FWIW, 15% thickness is getting into the range where shaping will give some benefit, especially in increased stall angle. However, changing to a faired shape will reduce the allowable bending moment at the root. This may have significant impact on the actual material selected to use for the rudder.
     
  6. 23feet
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    23feet Junior Member

    Hi jehardiman,

    Thanks for the input. Yes, the SA/D of the Tiki is modest compared to a performance cat. Nonetheless, when pushed to the max in high winds (25-30 knots windspeed on a beam reach), the limitations in sail area disappear, and something else must be limiting the speed. I don't think that the hull shape is the limiting factor as wetted surface in the vee hull become less important as speed increases (I think I read this on these forums elsewhere), which leaves rudder drag as the potential dynamic limiting speed?

    BTW the Tiki rudder plate thickness is 3.5%, not 15%. The NACA 15 is what I was looking at as a comparison.

    Thanks
     
  7. jehardiman
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    jehardiman Senior Member

    Ah, now I see where we were getting confused....Go look and see how the area for CDo is defined. CDo (or CD"dot") is usually written when the reference area based upon frontal area (thickness * span), so for a similar span and cord the "effective" CD based upon plan area (i.e. CDs or CD"square") would be 0.033 for the 3.5% flat plate and 0.085 (i.e. 0.0.20*15/3.5) for the naca 0015. This agrees quite well with Figure 2, Chapter 6 of Fluid Dynamic Drag by Hoerner, and my confusion over why a thin flat plate would have a larger CDo than a fairly thick airfoil.

    Now, from this starting point, we can see that in order to make the NACA 0015 have the same drag as the existing rudder, you have to reduce the area by 62%. Then you can compare the lift to see if that loss of area is acceptable.

    If you really think that the rudders are the cause of major drag, check the rudder toe-in.
     
  8. 23feet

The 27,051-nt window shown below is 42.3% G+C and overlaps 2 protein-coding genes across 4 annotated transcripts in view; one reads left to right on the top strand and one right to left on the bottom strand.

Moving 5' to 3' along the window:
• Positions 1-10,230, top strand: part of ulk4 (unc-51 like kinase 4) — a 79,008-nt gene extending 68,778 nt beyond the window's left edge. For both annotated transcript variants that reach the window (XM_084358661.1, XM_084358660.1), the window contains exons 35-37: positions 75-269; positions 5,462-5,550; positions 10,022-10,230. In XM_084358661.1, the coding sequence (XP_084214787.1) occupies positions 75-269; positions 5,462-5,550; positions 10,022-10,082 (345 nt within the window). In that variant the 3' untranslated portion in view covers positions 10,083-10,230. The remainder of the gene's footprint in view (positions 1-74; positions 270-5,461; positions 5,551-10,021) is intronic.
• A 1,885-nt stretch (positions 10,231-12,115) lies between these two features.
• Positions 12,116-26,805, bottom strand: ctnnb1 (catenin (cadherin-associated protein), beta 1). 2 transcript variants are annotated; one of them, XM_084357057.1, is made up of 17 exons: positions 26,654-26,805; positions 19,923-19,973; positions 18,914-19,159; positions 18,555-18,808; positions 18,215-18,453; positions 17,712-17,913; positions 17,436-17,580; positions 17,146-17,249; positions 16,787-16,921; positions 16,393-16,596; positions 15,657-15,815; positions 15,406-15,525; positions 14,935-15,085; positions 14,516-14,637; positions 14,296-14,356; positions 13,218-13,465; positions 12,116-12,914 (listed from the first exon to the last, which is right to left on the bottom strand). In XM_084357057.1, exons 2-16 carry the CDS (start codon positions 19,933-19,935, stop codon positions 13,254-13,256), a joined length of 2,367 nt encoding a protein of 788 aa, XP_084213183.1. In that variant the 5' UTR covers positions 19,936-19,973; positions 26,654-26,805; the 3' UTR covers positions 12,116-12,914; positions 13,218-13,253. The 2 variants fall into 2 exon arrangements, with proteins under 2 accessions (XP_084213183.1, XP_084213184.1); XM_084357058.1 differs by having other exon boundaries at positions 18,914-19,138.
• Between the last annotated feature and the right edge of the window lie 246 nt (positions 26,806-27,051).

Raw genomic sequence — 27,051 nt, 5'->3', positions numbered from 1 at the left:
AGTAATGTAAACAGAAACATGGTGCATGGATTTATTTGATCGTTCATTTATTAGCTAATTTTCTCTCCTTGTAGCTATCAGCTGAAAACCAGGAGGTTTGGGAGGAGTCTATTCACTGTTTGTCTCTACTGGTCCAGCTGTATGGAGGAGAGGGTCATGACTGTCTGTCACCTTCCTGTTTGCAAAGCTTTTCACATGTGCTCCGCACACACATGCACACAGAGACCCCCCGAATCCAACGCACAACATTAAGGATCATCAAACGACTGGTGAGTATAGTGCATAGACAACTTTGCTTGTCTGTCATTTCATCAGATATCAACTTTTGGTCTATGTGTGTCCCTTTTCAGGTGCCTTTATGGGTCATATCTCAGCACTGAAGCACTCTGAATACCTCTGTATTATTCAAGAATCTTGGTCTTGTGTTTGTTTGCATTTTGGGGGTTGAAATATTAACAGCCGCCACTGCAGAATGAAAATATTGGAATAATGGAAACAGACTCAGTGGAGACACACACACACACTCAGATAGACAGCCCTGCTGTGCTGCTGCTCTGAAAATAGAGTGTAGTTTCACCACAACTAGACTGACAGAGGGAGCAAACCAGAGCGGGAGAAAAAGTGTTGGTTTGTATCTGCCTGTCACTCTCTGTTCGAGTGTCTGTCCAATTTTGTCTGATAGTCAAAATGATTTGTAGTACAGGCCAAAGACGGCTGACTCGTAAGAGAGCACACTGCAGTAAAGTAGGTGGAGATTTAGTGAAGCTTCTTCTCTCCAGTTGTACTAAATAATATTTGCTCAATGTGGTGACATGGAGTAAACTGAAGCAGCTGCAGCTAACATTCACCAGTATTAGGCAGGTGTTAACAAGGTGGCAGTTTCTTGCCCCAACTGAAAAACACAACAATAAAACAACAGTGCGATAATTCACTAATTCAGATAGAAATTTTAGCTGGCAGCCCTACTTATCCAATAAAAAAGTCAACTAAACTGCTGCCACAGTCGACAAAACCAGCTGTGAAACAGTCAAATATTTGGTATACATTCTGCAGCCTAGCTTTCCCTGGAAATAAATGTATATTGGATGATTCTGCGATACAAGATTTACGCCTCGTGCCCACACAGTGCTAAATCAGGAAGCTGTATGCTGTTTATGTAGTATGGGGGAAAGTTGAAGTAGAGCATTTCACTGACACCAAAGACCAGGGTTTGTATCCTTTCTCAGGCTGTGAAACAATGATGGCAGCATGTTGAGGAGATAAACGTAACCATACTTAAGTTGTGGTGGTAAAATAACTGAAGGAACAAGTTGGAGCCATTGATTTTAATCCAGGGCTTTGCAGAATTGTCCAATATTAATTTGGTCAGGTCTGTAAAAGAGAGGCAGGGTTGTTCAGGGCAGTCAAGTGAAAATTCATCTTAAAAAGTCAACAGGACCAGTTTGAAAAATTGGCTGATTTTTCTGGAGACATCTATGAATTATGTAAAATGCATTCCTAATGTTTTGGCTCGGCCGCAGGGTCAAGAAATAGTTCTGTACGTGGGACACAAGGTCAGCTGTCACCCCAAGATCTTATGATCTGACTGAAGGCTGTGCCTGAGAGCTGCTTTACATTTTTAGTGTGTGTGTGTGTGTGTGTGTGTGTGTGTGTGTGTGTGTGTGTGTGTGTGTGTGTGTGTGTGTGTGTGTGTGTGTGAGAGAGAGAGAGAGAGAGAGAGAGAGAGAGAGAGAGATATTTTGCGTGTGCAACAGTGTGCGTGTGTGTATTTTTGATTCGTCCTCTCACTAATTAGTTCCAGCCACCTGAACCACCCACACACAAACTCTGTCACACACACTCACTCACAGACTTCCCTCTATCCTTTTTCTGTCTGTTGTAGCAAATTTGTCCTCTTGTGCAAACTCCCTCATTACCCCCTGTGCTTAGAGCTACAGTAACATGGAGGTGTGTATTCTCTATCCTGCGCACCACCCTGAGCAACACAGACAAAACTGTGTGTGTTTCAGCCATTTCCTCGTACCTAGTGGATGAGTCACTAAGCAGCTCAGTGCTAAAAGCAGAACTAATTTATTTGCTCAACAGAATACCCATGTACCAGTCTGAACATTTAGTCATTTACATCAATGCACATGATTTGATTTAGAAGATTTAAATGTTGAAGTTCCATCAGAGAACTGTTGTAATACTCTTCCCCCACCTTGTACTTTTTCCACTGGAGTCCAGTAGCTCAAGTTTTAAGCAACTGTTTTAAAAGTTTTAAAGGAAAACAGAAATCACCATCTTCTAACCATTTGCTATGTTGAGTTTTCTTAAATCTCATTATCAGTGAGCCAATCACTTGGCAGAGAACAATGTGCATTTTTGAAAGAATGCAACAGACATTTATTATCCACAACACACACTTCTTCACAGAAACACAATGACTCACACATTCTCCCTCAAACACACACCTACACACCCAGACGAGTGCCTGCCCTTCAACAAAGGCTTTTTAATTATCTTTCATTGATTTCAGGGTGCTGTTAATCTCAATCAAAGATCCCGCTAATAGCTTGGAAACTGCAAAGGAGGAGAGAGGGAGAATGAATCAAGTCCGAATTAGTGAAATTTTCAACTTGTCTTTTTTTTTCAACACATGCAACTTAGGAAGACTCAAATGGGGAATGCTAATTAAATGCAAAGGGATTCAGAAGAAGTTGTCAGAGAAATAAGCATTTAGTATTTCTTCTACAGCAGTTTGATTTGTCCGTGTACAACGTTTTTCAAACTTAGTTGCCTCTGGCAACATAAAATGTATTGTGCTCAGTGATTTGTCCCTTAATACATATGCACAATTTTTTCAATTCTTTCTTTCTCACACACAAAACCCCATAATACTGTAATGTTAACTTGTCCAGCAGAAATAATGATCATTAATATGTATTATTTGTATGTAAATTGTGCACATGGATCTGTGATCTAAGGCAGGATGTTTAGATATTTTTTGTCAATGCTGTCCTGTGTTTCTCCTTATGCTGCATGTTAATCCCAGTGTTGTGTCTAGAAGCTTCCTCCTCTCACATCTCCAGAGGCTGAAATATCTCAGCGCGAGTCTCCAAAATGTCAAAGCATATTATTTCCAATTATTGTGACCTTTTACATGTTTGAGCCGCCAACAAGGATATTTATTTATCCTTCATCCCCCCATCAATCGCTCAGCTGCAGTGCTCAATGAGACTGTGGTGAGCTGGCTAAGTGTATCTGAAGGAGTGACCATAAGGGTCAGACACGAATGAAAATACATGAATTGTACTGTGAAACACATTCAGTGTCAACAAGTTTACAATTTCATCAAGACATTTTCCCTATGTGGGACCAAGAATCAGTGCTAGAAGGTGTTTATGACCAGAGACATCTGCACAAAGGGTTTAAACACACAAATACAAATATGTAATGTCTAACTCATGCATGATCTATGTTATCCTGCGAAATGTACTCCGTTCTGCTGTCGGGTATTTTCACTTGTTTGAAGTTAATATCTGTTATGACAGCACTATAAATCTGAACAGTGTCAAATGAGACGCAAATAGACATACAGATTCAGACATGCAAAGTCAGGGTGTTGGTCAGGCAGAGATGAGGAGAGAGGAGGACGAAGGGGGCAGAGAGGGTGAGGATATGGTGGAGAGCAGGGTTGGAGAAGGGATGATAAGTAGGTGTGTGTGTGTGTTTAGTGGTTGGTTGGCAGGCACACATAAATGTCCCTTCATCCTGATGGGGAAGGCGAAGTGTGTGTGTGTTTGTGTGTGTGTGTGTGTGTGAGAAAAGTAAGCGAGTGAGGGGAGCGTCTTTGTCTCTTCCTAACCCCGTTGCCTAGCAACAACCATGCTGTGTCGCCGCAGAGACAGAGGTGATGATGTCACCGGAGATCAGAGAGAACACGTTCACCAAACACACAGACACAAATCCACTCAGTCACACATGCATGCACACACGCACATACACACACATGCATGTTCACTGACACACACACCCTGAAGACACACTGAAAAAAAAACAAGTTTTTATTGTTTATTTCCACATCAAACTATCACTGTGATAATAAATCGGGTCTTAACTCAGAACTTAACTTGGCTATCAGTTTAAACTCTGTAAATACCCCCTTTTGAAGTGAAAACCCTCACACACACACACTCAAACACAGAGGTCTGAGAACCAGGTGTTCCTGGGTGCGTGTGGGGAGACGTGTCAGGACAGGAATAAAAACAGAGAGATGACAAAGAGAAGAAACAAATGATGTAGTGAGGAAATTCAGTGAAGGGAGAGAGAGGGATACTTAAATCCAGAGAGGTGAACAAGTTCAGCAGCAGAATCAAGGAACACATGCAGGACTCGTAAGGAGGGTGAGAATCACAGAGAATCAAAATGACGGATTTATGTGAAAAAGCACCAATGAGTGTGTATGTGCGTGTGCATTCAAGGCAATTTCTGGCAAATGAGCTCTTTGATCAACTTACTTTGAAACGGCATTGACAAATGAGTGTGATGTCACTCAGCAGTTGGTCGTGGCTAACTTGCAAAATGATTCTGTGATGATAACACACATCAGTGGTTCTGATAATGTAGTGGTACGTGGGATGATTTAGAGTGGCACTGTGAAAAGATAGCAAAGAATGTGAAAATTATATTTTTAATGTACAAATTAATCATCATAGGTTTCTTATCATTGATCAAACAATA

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    23feet Junior Member

    Hi jehardiman,

    that's quite confusing given that my reading of the data is that the NACA 15 would have less drag than the flat plate, even though it is much thicker.
     
  9. jehardiman
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    jehardiman Senior Member

    That is only true for a c/t less than ~10. Once you get below 10% thickness real drag has more to do plan form, environment, and vessel response than with sectional shape. And once you get below ~5% thickness there is really no difference in lift and drag in a real fluid. Even less if you just round the LE and 4:1 taper the TE.

    Stall, however is a slightly different matter. High speed vessels use proportionally thicker sections to delay stall at low speed where the small plan form of the rudders is less effective.
     
  10. 23feet
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    23feet Junior Member

    OK. So what you are saying (as did PAR) is that total drag is going to change very little by switching from the thin plate section to a NACA profile, especially at zero degrees angle of attack.
     
  11. upchurchmr
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    upchurchmr Senior Member

    Perhaps what it really means is that the overall drag of the boat is primarily driven by the boat hull shape and weight.

    The major effect was never the rudder, so you cannot improved much overall with just a rudder change.

    Typically these boats are underpowered sail wise, so you also just don't have the power to drive it as fast as a daysailer.